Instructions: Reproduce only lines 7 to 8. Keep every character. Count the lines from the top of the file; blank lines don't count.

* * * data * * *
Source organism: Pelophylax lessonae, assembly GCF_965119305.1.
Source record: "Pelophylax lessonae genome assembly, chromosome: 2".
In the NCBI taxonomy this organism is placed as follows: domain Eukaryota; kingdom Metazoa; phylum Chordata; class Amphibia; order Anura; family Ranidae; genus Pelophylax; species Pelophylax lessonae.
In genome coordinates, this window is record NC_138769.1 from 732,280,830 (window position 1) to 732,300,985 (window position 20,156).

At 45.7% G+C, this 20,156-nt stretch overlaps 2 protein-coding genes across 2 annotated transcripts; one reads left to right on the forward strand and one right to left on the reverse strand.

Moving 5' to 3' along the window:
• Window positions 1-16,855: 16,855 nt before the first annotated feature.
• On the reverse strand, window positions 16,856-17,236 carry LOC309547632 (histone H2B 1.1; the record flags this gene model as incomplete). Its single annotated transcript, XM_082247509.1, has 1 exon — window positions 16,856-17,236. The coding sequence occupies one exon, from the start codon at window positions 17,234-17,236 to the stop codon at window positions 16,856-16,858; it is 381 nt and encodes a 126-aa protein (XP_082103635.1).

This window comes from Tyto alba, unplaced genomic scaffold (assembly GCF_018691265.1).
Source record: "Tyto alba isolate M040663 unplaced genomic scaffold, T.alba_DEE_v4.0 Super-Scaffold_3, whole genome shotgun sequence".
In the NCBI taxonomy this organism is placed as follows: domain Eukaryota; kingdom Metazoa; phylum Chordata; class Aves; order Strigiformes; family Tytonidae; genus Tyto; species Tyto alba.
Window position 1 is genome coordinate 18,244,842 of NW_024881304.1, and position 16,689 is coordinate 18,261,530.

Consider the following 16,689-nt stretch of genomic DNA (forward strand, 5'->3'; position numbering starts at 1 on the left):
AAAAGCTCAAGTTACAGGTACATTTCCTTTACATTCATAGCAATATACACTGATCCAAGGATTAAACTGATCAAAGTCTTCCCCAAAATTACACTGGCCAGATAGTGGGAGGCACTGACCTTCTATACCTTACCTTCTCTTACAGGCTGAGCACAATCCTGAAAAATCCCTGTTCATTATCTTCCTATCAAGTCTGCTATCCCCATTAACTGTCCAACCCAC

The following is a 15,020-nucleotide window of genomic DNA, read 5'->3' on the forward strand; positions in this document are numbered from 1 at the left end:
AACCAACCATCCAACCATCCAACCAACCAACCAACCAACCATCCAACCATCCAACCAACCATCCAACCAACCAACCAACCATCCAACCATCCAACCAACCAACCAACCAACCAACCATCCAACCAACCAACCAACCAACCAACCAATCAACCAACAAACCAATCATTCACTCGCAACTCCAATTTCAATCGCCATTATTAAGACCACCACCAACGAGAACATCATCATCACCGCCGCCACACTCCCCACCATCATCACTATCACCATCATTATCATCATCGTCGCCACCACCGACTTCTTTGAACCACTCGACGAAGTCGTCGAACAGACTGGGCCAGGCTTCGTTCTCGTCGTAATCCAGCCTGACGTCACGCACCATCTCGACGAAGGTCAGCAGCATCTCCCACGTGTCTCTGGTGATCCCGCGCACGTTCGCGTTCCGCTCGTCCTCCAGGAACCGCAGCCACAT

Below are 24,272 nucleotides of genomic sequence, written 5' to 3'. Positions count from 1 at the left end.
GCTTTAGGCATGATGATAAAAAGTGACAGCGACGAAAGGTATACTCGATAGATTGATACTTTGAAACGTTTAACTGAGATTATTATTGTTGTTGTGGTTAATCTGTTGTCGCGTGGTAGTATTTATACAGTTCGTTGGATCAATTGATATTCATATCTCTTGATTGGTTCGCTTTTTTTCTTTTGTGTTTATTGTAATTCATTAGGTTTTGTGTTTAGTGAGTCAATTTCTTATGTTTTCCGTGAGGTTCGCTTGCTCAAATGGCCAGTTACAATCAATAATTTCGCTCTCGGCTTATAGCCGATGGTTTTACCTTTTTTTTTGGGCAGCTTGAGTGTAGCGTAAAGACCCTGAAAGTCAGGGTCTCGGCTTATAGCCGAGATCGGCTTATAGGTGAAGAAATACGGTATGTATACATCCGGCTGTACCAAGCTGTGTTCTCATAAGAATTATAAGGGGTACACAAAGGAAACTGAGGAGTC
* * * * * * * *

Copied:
• Window positions 1-16,855: 16,855 nt before the first annotated feature.
• On the reverse strand, window positions 16,856-17,236 carry LOC309547632 (histone H2B 1.1; the record flags this gene model as incomplete). Its single annotated transcript, XM_082247509.1, has 1 exon — window positions 16,856-17,236. The coding sequence occupies one exon, from the start codon at window positions 17,234-17,236 to the stop codon at window positions 16,856-16,858; it is 381 nt and encodes a 126-aa protein (XP_082103635.1).